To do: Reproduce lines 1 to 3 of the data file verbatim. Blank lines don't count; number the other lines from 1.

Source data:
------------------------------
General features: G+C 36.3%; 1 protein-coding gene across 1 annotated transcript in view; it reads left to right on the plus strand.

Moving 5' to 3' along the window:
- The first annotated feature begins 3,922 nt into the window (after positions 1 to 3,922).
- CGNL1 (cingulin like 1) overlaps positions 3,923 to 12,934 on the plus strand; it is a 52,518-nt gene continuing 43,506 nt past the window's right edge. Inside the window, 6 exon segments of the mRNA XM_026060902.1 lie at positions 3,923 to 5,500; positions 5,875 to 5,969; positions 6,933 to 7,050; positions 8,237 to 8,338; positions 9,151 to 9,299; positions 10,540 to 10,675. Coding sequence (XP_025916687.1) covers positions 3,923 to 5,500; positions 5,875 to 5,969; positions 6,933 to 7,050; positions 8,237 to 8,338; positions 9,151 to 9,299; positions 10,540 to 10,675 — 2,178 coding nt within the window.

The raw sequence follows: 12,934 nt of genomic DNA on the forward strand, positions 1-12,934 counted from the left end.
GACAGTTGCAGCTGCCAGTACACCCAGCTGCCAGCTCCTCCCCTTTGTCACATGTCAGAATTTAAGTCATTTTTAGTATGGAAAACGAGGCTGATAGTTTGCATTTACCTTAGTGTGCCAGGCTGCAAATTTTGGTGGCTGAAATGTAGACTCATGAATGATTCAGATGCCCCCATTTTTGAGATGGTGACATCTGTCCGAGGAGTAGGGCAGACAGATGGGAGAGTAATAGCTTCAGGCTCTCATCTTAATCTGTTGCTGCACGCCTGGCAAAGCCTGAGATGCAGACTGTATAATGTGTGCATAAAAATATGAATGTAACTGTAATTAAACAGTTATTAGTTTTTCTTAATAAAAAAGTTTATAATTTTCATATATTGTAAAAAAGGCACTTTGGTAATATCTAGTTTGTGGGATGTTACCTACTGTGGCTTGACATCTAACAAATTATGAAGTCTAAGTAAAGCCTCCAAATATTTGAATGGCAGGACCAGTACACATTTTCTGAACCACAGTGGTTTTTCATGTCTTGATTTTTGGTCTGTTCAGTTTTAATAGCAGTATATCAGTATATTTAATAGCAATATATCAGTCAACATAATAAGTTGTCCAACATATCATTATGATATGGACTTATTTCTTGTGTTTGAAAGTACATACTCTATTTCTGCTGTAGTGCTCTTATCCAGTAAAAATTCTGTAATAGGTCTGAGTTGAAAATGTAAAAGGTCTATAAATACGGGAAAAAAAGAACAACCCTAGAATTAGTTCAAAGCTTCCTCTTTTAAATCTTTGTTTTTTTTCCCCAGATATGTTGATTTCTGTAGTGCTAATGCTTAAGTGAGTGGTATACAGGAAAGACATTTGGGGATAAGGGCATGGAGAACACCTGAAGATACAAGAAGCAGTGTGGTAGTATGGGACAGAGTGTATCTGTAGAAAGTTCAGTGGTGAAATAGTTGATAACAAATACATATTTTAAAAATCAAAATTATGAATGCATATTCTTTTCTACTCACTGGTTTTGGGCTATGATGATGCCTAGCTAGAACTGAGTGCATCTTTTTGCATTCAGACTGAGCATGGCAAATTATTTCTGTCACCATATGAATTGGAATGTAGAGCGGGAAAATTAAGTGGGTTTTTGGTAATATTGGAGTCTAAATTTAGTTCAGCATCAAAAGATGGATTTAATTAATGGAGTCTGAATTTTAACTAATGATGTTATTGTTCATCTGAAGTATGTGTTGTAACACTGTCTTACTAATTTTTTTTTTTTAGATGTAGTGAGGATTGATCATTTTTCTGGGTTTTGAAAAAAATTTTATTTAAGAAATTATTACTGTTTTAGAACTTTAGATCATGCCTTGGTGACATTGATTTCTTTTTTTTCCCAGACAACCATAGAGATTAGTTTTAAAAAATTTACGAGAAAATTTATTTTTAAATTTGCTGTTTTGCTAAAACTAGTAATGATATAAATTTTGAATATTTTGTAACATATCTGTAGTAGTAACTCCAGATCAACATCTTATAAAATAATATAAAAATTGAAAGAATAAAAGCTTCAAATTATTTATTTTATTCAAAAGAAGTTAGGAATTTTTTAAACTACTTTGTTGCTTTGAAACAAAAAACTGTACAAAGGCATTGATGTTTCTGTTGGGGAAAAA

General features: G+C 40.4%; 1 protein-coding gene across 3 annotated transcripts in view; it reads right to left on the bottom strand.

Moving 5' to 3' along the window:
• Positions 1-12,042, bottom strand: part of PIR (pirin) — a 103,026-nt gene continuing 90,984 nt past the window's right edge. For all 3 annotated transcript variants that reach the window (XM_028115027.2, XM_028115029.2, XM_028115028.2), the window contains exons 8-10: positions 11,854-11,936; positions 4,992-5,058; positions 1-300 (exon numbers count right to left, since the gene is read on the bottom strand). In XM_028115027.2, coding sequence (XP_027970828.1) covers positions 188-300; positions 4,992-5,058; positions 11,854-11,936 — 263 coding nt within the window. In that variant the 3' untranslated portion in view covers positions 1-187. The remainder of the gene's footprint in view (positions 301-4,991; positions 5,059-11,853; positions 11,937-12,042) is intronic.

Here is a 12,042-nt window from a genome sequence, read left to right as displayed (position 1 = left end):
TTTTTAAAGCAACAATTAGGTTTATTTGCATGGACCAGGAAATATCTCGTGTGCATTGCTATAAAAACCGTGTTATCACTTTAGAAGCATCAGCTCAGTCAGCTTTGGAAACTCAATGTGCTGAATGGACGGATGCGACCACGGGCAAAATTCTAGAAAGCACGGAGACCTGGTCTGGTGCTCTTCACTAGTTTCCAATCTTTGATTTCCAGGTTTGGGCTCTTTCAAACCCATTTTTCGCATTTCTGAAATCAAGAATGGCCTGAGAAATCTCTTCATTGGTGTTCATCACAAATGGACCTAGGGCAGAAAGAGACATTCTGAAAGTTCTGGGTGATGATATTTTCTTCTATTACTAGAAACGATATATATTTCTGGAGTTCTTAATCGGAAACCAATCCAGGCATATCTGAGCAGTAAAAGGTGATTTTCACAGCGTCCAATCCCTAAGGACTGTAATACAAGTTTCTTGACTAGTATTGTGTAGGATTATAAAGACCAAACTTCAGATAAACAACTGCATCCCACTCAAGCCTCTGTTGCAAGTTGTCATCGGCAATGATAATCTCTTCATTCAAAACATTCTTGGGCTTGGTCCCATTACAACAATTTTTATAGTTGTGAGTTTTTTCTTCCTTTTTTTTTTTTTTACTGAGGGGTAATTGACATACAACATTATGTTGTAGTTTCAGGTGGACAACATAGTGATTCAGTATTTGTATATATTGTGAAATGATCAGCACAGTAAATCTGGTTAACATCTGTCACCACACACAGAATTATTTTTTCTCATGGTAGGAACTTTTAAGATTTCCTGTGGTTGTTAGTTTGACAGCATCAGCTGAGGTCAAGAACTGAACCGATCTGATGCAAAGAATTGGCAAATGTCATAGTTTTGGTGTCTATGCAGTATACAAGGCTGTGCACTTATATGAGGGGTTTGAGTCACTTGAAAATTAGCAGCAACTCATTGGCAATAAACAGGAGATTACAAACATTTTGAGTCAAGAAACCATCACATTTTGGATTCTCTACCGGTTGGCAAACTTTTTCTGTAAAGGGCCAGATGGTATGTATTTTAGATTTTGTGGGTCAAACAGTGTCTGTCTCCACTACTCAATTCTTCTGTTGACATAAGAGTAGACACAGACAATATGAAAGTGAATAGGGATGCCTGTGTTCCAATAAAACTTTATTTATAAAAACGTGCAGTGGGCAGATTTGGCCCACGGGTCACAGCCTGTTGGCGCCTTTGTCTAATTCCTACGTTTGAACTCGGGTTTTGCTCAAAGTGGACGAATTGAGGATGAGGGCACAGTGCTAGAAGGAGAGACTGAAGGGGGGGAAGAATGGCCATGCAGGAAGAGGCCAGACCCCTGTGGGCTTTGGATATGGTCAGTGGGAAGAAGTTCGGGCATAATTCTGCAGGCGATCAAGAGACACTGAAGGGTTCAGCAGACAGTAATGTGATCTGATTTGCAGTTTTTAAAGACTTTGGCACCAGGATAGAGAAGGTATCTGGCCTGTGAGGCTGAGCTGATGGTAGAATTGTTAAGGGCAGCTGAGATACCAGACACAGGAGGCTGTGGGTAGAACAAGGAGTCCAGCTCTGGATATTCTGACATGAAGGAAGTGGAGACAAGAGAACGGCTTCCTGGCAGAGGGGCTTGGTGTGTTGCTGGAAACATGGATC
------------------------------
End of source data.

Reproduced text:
General features: G+C 36.3%; 1 protein-coding gene across 1 annotated transcript in view; it reads left to right on the plus strand.

Moving 5' to 3' along the window:
- The first annotated feature begins 3,922 nt into the window (after positions 1 to 3,922).